" “Canonizer.com is a consensus building system enabling people to build consensus where none has been possible before. It is a wiki system that solves the critical problems suffered by Wikipedia. It solves edit wars by providing contributors the ability to create and join camps and it provides a measure of information reliability by providing relative measures of expert consensus. Unlike other information sources, such as peer reviewed documents, where there is far too much information for any individual to fully comprehend (We just blew past 20K documents in the field of consciousness) this open survey system provides real time concise and quantitative descriptions of the current and emerging leading theories. Theories that have been falsified by new scientific evidence are being instantly measured to the degree experts are abandoning those theories for newer better ones. The non repetitive, continually ratcheting up process significantly accelerates and amplifies the education and wisdom of the entire crowd.”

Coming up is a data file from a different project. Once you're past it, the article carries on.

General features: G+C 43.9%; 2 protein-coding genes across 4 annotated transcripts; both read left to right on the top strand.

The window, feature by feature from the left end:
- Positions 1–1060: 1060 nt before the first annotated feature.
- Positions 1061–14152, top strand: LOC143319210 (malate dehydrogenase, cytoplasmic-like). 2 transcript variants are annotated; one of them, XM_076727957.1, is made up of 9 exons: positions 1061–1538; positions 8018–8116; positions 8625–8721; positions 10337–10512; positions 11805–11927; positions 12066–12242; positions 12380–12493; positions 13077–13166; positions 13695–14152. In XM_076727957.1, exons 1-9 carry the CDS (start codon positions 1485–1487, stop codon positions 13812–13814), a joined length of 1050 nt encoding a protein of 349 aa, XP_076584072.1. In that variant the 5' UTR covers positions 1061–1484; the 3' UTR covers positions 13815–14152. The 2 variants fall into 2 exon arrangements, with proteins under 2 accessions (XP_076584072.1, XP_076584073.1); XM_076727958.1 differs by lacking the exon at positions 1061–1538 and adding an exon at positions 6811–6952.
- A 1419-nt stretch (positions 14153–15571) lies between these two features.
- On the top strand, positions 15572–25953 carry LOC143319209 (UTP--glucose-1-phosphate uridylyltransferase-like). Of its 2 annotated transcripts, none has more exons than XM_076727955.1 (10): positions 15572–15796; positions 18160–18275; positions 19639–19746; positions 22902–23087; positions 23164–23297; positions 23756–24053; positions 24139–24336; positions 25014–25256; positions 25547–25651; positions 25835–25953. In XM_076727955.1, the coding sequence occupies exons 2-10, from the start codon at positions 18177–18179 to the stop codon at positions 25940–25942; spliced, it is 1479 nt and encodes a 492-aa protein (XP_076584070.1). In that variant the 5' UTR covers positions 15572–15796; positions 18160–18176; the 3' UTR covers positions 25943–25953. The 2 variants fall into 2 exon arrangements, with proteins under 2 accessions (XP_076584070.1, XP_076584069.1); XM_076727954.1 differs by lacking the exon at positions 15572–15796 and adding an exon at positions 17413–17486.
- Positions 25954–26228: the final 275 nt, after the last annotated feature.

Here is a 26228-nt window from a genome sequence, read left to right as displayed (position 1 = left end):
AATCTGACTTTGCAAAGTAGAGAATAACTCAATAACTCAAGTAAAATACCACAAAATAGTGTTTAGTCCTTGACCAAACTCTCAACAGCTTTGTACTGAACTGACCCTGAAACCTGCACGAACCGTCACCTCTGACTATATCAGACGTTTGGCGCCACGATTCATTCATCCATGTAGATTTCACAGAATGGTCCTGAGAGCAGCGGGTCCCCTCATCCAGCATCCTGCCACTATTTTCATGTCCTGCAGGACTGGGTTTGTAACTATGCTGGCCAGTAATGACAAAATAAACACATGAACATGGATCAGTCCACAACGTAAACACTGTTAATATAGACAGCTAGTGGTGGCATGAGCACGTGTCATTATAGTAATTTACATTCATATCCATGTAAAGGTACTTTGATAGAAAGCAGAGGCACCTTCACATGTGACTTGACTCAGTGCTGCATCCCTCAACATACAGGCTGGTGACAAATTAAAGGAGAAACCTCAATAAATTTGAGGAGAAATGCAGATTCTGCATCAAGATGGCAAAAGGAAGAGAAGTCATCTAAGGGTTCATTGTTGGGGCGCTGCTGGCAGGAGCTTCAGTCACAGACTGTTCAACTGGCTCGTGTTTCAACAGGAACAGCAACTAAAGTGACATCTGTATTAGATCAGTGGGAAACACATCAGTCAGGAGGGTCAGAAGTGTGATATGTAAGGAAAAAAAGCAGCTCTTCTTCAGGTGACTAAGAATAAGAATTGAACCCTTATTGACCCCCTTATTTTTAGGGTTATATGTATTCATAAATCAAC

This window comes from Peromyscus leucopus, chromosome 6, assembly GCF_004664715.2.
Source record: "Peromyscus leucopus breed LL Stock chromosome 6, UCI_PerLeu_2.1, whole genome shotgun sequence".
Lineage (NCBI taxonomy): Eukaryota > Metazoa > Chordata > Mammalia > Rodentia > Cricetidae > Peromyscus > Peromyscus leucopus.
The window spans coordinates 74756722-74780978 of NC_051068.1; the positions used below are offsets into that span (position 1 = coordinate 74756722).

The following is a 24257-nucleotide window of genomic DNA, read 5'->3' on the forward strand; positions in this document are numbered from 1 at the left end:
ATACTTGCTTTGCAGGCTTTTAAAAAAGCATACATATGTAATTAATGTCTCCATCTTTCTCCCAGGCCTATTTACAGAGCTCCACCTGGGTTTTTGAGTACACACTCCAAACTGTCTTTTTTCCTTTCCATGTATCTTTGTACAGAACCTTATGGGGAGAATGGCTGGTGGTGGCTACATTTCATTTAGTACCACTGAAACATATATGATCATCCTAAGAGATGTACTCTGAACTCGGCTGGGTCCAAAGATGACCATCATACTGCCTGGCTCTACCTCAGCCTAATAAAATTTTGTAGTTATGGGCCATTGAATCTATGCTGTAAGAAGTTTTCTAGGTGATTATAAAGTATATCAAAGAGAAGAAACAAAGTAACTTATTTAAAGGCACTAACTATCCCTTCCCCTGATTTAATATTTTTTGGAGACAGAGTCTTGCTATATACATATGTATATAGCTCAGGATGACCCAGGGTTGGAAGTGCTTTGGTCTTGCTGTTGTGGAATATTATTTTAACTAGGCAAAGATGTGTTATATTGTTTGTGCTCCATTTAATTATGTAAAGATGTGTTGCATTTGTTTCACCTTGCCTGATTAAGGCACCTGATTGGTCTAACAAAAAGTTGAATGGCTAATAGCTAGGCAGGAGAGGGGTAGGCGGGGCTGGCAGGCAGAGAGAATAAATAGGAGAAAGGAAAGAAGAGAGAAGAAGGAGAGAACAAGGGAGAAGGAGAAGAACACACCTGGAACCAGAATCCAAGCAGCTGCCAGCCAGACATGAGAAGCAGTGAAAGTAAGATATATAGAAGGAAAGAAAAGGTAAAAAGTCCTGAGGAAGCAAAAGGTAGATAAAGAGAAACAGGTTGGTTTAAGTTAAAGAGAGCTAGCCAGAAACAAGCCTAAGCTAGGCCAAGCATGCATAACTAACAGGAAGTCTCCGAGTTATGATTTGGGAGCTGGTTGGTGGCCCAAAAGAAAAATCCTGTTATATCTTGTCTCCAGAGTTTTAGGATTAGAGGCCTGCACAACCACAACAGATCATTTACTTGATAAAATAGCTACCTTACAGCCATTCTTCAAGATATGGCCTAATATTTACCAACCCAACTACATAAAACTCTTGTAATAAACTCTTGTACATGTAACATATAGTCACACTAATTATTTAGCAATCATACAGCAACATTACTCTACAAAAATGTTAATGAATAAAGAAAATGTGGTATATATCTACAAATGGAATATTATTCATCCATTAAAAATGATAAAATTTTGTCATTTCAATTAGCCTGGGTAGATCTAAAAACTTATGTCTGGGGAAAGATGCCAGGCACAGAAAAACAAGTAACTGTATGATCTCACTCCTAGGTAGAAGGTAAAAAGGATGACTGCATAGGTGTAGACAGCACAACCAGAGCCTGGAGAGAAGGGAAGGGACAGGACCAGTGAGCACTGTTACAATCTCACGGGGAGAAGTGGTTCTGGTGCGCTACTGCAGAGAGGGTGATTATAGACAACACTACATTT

“Many people jump to the false conclusion that the Goal of Canonizer.com is to measure ‘truth’ via popular consensus. In fact, the goal is just the opposite. Crowds tend to behave in ignorant herding behavior, not unlike sheep. Various ‘camps’ and religions have a strong desire and interest in anything that promotes what they believe. They are highly motivated to dismiss or ignore anything that goes against their beliefs. The goal of Canonizer.com is to enable the crowd more rapidly recognize when this is happening, making it easier for them to measure for the quality of a good new theory they may want to pay attention to, even if it is counter to their currently preferred beliefs. The bottom line being our goal is not to measure truth via popularity, but to enable emerging minority theories to be more rapidly herd above any such biased bleating of any herd.